“Let us all rejoice in the Lord, as we celebrate the feast day in honor of all the Saints, at whose festival the Angels rejoice and praise the Son of God.”
—Entrance antiphon for the Feast of All Saints
As the “ber” months continue, so does the expectation of the lovely annual undas. I say “lovely” because in both a spiritual and human sense, Undas makes the cut, together with Christmas and Holy Week. We join billions of the faithful around the world in commemorating the triumph of the saints already in heaven (the Church triumphant) and praying for those still in purgatory (the Church suffering). Here are my quick tips on how you can make this year’s still a meaningful one, despite it being online.
Light some candles in a suitable place
One doesn’t have to be physically present in the tombs of the faithful departed to be able to pray and remember them. That is the awesome power of prayer: Philosophically speaking, we are spiritual beings, and we have that power to pray to God from everywhere. Perhaps you could light a candle while watching an online Mass on Nov. 2 (All Souls’ Day), where the Liturgy is tailored specifically for the faithful departed. Just be sure that they burn in a safe place!
Or, if you could, go in person to a church. (I really admire the faith of those who can’t go inside a church because it’s on lockdown or what not and yet still stand in prayer outside. A public witness to faith!) A lot of Catholic churches have columbaries in them, so there’ll likely be a place to light candles and just stay for a few minutes.
Rediscover the Liturgy of the Hours
Ever heard of the term vespers, compline and other such Catholic jargon? I didn’t, too, until a few years ago.
Every single day, those in the ordained ministry, among others, are obligated to pray what’s called the Divine Office or the Liturgy of the Hours. It consists of prayers—a lot of psalms, among others—that are prayed on certain times during the day. Vespers, for example, is evening prayer, and that’s prayed around 5:30 and 6 p.m. Prayers during vespers are tailored on the occasion. So, if you’re praying vespers on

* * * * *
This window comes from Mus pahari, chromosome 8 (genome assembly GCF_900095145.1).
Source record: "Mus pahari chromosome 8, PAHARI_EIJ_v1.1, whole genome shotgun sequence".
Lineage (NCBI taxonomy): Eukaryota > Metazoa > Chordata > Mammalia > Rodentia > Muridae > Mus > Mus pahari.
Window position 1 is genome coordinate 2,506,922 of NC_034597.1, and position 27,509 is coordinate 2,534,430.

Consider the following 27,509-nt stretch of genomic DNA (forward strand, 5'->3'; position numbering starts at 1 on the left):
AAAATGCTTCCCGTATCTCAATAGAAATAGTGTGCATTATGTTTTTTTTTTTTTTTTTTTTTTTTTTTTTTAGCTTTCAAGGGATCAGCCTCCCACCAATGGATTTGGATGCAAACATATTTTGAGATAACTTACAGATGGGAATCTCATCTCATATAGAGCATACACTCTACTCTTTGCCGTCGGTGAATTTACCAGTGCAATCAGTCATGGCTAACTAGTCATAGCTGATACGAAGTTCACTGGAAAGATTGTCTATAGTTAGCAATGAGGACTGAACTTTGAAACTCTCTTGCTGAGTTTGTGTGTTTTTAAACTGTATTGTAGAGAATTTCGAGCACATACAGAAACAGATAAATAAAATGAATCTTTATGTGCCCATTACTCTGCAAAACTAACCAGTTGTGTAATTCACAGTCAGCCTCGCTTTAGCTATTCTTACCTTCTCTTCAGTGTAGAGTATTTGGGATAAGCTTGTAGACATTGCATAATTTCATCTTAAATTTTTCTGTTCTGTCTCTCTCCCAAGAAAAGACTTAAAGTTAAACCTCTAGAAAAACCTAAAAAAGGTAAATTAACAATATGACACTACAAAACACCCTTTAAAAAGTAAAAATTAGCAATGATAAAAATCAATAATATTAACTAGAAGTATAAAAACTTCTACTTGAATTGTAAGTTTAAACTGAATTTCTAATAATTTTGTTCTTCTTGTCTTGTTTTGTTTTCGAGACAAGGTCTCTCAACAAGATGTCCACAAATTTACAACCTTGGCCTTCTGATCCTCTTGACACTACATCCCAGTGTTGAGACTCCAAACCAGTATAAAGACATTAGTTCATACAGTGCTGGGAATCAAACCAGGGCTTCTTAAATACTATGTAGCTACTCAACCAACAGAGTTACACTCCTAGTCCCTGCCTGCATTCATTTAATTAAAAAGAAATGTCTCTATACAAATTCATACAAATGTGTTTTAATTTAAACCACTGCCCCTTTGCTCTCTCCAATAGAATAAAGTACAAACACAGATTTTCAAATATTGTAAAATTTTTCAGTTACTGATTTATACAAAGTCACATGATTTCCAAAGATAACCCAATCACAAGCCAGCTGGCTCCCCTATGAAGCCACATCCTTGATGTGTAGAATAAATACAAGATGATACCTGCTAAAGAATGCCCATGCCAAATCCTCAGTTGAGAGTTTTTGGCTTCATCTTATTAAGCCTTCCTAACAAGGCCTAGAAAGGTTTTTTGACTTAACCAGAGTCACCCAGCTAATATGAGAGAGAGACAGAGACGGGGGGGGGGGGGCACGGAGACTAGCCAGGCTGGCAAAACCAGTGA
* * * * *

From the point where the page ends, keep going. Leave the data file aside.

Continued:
Nov. 1—All Saints’ Day—the prayers will revolve strongly around the victory of the Church triumphant. It’s a most beautiful tradition.
If you wish to pray the Liturgy of the Hours, you may easily look up iBreviary online. It’s a free resource filled with lots of prayers and even the text of the Mass in different languages.
Reach out to family and friends
And finally, we can’t leave the human aspect out of undas. What we love about it is going to cemeteries with our loved ones and spending hours there with them. Sadly, we still can’t do that for the most part now, but we can still reach out.
Share a story, a few photos maybe, of those who’ve gone before on the family group chat.
Allow everyone to remember the beauty of the lives of those who are important to us. Let the young ones reminisce their lola who’d passionately give them ice cream and candy on Sundays. Undas is a very human event, so let’s all—regardless of religion—take advantage of it.
I wish you a wonderful and blessed undas! As the nights get longer, the temperatures a little chillier, and as the parol start coming out as Christmas fast approaches, let us not forget that while we are alive, there will always be hope.
The author is pursuing his masters in Catholic Studies with the Franciscan University of Steubenville in Ohio.
Get the latest lifestyle news delivered to your inbox